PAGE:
Meta Platforms, the parent company of Facebook and Instagram, is facing eight new lawsuits after lawyers with the Beasley Allen Law Firm filed a series of complaints this week accusing the company of exploiting young people for profit.
The complaints also accuse Meta of employing additive psychological tactics to get people to use their platforms more frequently and failing to protect young and at-risk users, according to a press release from Beasley Allen.
"The defendants knew that their products and related services were dangerous to young and impressionable children and teens, yet they completely disregarded their own information," Beasley Allen attorney and Mass Torts Section Head Andy Birchfield said in a Wednesday statement. "They implemented sophisticated algorithms designed to encourage frequent access to the platforms and prolonged exposure to harmful content."
Eight new lawsuits filed against Meta Platforms, the parent company of Facebook and Instagram, accuse the company of exploiting young users for profit. (Ute Grabowsky/Photothek / Getty Images)
The lawsuits filed in Colorado, Delaware, Florida, Georgia, Illinois, Missouri, Tennessee and Texas claim that users' prolonged exposure to Meta and its platforms has led to actual or attempted suicides, self-harm, eating disorders, anxiety, depression and reduced ability to sleep, among other mental health conditions.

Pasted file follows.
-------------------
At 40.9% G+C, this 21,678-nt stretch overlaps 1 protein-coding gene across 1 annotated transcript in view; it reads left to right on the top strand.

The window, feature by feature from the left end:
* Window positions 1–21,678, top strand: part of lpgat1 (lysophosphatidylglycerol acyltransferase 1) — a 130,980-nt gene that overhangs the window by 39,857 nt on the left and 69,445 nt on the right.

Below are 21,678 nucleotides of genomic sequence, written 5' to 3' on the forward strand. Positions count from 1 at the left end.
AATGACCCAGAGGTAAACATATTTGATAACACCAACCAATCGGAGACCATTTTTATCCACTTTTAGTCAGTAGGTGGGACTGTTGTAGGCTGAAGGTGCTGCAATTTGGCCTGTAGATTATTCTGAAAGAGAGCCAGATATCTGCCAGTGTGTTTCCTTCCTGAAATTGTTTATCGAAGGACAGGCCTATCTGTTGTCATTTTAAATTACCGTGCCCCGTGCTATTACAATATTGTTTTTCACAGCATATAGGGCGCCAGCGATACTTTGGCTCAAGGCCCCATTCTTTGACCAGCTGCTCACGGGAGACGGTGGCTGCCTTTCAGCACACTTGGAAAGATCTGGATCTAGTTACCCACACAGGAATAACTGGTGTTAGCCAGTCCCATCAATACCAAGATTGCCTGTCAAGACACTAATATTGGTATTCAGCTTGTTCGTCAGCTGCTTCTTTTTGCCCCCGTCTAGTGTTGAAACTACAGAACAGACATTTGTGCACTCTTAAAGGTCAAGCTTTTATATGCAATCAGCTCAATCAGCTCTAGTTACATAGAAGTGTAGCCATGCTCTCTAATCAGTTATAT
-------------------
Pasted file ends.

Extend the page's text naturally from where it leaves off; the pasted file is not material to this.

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Beasley Allen referenced an Oct. 5, 2021 Senate hearing that included
testimony from Facebook whistleblower Frances Haugen, who accused Meta of prioritizing profit over attempts to stop public harm.
"Social media use among young people should be viewed as a major contributor to the mental health crisis we face in the country," Birchfield said. "These applications could have been designed to minimize any potential harm, but instead, a decision was made to aggressively addict adolescents in the name of corporate profits. It’s time for this company to acknowledge the growing concerns around the impact of social media on the mental health and well-being of this most vulnerable portion of our society and alter the algorithms and business objectives that have caused so much damage."
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Prior to the October 2021, hearing, Instagram acknowledged that its app can be harmful for young users after The Wall Street Journal released internal documents summarizing findings by researchers tapped by the tech giant to examine the app's impact on young users' mental health over the past three years. The study found that 32% of teen girls who "felt bad about their bodies" said Instagram made the issue worse, according to
WSJ. Facebook whistleblower Frances Haugen testified in 2021 that Meta prioritizes profit over attempts to stop public harm. (Robert Fortunato/CBS News/60 Minutes / AP Newsroom)
Karina Newton, Instagram's head of public policy, said in a September 2021 blog post that the platform stands by the research, which demonstrates the company's "commitment to understanding complex and difficult issues young people may struggle with, and informs all the work" Instagram does "to help those experiencing these issues."